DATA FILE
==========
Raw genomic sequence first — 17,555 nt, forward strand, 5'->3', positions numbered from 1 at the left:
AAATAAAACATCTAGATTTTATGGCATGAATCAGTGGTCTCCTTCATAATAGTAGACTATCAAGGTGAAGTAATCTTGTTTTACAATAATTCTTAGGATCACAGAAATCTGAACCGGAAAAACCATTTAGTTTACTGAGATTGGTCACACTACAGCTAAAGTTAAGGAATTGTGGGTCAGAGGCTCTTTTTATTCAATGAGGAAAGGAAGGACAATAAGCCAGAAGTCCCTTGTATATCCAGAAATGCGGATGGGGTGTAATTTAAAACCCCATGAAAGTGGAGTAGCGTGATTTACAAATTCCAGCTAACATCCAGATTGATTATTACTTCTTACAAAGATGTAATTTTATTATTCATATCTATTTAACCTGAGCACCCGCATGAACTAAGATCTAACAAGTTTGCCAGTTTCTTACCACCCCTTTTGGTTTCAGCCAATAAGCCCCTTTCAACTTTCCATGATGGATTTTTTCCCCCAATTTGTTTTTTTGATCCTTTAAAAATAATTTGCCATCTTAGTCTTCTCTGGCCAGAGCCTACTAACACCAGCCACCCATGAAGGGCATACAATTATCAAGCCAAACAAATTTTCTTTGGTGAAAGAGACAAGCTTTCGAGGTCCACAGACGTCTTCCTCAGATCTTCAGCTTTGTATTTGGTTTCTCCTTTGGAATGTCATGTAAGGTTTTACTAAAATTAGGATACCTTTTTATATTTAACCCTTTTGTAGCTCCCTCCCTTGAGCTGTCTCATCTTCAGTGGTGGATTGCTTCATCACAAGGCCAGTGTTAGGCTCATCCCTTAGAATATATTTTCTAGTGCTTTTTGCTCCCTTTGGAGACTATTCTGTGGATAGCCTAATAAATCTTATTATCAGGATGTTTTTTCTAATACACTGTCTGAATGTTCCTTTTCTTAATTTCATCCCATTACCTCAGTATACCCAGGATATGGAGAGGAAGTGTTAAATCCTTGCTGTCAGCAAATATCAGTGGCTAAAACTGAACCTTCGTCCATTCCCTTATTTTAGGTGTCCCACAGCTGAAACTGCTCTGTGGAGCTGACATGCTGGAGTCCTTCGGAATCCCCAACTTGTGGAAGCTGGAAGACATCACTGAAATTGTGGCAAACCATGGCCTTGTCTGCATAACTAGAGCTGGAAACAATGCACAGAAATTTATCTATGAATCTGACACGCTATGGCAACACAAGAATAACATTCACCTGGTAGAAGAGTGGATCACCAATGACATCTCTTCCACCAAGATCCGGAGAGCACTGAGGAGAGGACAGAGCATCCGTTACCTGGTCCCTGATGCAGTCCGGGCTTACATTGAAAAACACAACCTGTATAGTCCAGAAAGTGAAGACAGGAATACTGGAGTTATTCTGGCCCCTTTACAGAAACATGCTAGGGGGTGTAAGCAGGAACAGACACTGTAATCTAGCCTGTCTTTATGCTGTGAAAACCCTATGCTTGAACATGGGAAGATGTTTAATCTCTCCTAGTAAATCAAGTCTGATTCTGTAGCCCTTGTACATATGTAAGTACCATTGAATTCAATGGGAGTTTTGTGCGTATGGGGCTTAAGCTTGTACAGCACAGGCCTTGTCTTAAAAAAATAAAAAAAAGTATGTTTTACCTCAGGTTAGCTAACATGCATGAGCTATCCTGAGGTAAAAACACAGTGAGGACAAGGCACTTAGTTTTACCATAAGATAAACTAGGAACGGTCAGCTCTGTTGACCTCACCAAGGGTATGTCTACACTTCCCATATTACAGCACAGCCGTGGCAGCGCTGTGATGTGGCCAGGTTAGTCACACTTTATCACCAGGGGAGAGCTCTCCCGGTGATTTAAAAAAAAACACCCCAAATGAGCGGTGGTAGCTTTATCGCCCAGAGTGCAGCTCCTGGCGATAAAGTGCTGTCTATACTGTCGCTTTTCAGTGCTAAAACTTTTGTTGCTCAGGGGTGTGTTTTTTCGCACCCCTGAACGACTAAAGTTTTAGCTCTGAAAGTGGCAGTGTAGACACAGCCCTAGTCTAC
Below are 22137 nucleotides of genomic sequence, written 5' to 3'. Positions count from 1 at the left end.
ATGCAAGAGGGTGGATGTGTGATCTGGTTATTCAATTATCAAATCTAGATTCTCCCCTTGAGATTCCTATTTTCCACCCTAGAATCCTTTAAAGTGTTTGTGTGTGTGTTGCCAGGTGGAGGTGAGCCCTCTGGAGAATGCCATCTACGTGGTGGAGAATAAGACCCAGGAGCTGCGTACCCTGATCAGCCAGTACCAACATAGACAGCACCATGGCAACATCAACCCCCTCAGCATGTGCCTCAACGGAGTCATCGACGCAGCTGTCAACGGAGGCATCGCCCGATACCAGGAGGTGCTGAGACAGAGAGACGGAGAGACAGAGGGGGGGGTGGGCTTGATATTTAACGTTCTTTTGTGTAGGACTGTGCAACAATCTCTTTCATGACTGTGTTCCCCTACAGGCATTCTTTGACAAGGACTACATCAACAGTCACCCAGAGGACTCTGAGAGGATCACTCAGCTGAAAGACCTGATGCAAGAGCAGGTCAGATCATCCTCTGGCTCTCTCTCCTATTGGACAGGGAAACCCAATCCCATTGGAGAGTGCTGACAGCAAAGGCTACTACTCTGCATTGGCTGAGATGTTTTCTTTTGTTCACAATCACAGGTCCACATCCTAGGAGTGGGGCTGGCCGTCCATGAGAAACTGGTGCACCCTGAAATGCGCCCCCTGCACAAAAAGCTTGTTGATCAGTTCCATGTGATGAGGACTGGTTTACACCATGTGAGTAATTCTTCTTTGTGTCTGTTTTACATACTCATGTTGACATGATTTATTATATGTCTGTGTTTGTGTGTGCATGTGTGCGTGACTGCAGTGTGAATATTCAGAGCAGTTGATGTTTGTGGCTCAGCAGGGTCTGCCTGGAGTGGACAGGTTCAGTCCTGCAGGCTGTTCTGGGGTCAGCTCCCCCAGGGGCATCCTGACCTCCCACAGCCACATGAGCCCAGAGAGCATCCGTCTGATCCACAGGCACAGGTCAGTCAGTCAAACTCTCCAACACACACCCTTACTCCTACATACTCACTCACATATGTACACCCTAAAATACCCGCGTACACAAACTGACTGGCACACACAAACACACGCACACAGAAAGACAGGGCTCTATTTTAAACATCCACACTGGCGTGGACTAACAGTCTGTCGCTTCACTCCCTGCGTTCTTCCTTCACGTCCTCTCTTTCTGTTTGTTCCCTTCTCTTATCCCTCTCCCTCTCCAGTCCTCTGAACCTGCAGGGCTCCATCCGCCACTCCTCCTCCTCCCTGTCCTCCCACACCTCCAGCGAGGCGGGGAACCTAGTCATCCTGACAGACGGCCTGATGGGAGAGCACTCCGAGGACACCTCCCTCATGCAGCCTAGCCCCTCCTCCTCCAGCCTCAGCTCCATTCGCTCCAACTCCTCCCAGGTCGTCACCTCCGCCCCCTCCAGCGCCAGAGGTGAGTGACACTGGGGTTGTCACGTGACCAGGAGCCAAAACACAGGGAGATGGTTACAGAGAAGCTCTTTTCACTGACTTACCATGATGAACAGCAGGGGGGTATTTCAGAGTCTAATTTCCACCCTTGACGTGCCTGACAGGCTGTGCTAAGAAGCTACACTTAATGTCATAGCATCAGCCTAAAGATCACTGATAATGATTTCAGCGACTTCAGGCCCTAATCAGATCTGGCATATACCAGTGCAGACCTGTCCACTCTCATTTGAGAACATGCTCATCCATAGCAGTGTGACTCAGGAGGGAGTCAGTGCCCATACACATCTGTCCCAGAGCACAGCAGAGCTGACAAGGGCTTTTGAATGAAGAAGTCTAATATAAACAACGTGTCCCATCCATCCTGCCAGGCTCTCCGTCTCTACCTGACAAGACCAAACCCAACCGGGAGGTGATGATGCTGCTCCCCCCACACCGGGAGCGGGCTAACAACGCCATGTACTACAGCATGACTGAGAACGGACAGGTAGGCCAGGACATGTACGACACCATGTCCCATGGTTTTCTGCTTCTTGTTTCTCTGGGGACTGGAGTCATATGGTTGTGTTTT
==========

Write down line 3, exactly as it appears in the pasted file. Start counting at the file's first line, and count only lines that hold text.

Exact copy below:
Below are 22137 nucleotides of genomic sequence, written 5' to 3'. Positions count from 1 at the left end.